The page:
This element allows you to build dynamic, content lightboxes visually in Bricks. The contents of the lightbox can be populated with any elements and, if used inside a query loop, can be used with dynamic data to pull the content from each post. Ideal for adding “view more” buttons for showing more post content inside post loops.
Here we show how to create “dynamic content” lightboxes where the post info can be displayed when the user clicks links inside of query loops.
Update – the need to style via class only (as seen in the video) no longer applies.
Differences to the Modal Element
The dynamic lightbox element also reveals content in a popup, similar to the modal element, but is different to the modal in a number of ways..
- Supports grouping, meaning the user can swipe left/right between multiple lightboxes.
- Allows for fetching content dynamically when called dynamically using links i.e., iframes, videos, images.
- Is always revealed via click, not designed to be used as a modal that appears due to different triggers.
- Backdrop will only close lightbox on desktop, not mobile. (mobile touch events are preserved for zooming images etc)
Inside Query Loops
Both the dynamic lightbox and the modal elements can be used for showing content from inside a query loop by clicking on an element inside. How to decide which one to use?
Setting up the Lightbox
Lightbox content – At time of writing, the available options are..
- Nest elements – you can add any elements inside the lightbox container to design the layout.
- iFrame – Content from other URLs can be loaded dynamically inside the lightbox. If showing another URL on the same domain, you can choose to only show part of the page. For eg just one section, by just providing the selector of that section.
- Manual (links) – You can set up one lightbox element to be used with multiple links on the page. The href of the links will determine what content appears inside of the lightbox. If the links point to image URLs, when clicked the lightbox will show those images. If lots of links, they can be displayed inside of a gallery by enabling “grouping” so the user can flick between each one.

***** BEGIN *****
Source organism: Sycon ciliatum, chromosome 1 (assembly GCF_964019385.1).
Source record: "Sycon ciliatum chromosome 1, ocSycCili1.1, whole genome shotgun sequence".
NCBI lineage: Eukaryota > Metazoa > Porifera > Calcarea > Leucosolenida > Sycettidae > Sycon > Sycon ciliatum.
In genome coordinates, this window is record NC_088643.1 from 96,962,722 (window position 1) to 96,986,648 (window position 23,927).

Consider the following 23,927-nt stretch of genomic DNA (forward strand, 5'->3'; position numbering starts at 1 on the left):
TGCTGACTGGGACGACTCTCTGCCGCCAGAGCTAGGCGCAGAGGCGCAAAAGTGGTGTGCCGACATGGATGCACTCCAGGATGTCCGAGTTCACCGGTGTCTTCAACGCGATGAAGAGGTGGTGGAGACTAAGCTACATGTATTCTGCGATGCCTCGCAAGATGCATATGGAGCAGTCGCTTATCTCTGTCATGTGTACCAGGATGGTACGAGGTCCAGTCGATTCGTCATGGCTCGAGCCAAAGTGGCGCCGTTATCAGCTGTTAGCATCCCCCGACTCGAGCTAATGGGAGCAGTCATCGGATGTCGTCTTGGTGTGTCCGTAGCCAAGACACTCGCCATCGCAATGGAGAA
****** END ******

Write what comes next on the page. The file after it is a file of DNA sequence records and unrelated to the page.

- Gallery (new) – You can choose a selection of images from the media library (or by using dynamic data) to populate the lightbox. Make sure to enable ‘grouping’ to allow for swiping across the multiple images. Similar to when using iframes, add the element(s) inside of the lightbox structure that you want the user to click to open.
Link selector – Provide the selector for the link that the user will need to click to open up the lightbox. Note that this needs to be a link, if you are using a button or image element, set it to be a link in the element settings. These elements aren’t links by default.
Custom Close Button
There’s always a close button at the top right of the viewport when the lightbox is opened, but you may wish to also add a custom close button inside of the lightbox content if nesting elements inside.
You can do this by adding the attribute
data-x-lightbox-close to any element inside of the lightbox. Clicking that element will then close the lightbox.
There’s also the option to enable “hash link to close” meaning that if a hashlink is clicked inside of the ligthbox (like inside of a menu that scrolls the user to a specific part of the page) then the lightbox will close.
Custom Nav Buttons
Similar to the custom close above, if you’re nesting elements inside of a grouped lightbox and would like to include some elements that will move the lightbox prev/next when clicked, you can add the attributes
data-x-lightbox-next to any elements (ideally buttons).
Using the iFrame or Gallery Options
When using the iframe or gallery option, the process is the opposite way around than when filling in the contents with elements. This time the content is going to be dynamically fetched from the settings. Simply wrap the lightbox around the button/image/heading or whatever element you want the user to click to open up the lightbox.
Example structure below. Here the image inside of the lightbox element will appear inline on the page and when clicked the lightbox will open showing the contents as set in the settings (either the iframe URL or the images from your gallery). The dynamic lightbox element is acting more like a link wrapper here, providing the clickable link to open up the content.
Using the Manual (links) Option
It won’t matter where the actual lightbox is positoned on the page, it could be inside of a template or just on the page where you need it. The job of “manual” mode is that you’re telling the ligthbox to look for certain links on that page where it exists (links that match the selector that you provide).